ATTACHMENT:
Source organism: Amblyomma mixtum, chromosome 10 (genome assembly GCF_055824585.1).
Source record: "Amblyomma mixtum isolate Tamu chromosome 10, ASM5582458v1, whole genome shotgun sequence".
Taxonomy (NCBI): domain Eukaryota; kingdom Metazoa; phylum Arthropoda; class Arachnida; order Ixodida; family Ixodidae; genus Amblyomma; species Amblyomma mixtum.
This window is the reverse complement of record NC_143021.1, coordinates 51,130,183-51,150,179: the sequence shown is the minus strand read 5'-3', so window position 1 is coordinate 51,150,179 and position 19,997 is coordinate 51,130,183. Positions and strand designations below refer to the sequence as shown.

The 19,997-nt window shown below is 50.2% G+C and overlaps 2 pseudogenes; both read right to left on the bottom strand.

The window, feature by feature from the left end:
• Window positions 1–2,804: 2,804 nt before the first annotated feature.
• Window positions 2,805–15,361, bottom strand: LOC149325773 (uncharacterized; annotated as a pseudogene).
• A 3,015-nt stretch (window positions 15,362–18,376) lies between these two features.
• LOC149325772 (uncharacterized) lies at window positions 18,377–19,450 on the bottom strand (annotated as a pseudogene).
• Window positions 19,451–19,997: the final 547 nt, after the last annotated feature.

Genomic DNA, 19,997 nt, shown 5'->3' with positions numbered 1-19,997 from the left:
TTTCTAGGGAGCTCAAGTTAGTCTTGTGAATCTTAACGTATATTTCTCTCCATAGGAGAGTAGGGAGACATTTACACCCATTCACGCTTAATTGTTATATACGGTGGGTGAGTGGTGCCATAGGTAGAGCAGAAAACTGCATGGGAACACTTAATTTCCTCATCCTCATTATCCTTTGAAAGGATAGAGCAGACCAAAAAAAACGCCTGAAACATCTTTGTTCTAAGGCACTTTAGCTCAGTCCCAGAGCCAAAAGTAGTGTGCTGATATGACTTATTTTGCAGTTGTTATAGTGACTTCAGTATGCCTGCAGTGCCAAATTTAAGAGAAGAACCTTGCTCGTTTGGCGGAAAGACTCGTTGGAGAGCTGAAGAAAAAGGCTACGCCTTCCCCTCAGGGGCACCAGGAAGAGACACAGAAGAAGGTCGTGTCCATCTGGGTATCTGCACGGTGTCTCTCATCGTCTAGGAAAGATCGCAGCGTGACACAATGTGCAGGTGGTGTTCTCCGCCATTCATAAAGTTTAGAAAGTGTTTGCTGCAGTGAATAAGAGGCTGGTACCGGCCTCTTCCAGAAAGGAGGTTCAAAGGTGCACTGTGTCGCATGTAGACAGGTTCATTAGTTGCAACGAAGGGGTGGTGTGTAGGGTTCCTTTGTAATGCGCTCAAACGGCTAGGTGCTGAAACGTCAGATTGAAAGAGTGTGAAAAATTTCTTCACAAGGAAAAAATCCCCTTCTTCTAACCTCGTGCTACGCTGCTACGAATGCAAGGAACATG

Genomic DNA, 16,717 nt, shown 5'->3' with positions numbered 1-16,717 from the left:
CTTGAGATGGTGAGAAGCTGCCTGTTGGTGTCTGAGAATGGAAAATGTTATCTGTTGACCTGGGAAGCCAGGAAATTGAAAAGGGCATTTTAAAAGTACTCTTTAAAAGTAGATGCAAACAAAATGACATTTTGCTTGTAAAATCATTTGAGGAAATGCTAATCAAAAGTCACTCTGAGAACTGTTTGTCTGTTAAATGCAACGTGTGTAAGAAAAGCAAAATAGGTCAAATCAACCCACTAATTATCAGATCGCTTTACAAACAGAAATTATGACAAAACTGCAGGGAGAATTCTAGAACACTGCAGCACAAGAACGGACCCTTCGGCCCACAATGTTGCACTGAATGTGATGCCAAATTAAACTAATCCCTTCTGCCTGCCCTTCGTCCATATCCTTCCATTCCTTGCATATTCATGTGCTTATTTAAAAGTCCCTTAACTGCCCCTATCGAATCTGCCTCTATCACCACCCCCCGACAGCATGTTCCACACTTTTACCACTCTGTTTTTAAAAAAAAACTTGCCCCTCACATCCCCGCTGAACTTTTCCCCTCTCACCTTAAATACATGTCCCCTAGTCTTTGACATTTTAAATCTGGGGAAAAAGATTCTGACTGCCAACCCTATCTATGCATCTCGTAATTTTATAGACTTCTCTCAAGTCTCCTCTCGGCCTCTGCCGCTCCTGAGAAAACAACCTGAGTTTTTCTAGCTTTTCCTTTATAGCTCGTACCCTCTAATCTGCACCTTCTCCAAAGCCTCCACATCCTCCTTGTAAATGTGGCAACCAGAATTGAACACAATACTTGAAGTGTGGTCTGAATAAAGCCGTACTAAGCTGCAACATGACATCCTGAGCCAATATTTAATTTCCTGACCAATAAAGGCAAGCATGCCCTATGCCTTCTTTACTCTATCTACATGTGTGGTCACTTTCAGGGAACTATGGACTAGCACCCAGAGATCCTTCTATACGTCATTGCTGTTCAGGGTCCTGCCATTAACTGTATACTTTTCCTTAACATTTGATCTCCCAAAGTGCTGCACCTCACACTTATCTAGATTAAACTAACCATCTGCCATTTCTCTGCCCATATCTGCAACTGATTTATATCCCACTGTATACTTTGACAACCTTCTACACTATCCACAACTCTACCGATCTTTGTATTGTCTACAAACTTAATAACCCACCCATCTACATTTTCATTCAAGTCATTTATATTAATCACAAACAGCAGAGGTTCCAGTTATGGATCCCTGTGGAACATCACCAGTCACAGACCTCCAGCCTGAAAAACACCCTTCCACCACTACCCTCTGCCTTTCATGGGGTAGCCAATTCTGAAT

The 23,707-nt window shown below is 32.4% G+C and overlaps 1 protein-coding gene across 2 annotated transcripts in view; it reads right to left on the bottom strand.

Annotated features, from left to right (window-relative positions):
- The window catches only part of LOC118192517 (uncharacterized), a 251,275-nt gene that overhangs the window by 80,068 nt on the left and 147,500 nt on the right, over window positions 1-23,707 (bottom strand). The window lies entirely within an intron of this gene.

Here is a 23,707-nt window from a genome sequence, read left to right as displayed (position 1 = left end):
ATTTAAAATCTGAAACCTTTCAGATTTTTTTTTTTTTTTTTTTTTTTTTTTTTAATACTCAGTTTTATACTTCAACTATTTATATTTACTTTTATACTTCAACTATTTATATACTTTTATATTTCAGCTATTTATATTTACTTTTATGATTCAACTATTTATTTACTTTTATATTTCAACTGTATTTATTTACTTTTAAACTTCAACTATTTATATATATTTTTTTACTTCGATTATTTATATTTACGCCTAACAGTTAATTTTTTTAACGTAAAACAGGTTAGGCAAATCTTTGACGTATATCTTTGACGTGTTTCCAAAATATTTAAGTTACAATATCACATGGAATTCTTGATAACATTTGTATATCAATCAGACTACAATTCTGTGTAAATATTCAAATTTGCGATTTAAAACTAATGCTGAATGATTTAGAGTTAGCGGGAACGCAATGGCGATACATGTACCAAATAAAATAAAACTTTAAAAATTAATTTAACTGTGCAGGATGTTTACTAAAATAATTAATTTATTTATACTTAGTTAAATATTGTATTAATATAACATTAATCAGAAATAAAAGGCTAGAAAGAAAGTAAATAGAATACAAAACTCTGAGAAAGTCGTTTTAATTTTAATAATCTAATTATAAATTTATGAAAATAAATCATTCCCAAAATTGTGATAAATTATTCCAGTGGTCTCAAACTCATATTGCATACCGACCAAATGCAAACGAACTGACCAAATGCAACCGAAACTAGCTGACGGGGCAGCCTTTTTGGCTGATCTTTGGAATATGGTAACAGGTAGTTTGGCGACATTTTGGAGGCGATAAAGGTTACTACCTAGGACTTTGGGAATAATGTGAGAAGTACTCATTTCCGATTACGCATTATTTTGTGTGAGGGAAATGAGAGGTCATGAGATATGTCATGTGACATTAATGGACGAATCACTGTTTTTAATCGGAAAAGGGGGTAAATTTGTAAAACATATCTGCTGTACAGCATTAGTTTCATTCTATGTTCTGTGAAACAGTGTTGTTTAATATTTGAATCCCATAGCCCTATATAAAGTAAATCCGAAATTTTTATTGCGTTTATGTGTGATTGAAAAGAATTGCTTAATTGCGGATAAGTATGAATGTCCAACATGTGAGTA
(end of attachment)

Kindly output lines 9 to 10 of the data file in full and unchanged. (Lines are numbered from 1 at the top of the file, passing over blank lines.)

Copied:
• A 3,015-nt stretch (window positions 15,362–18,376) lies between these two features.
• LOC149325772 (uncharacterized) lies at window positions 18,377–19,450 on the bottom strand (annotated as a pseudogene).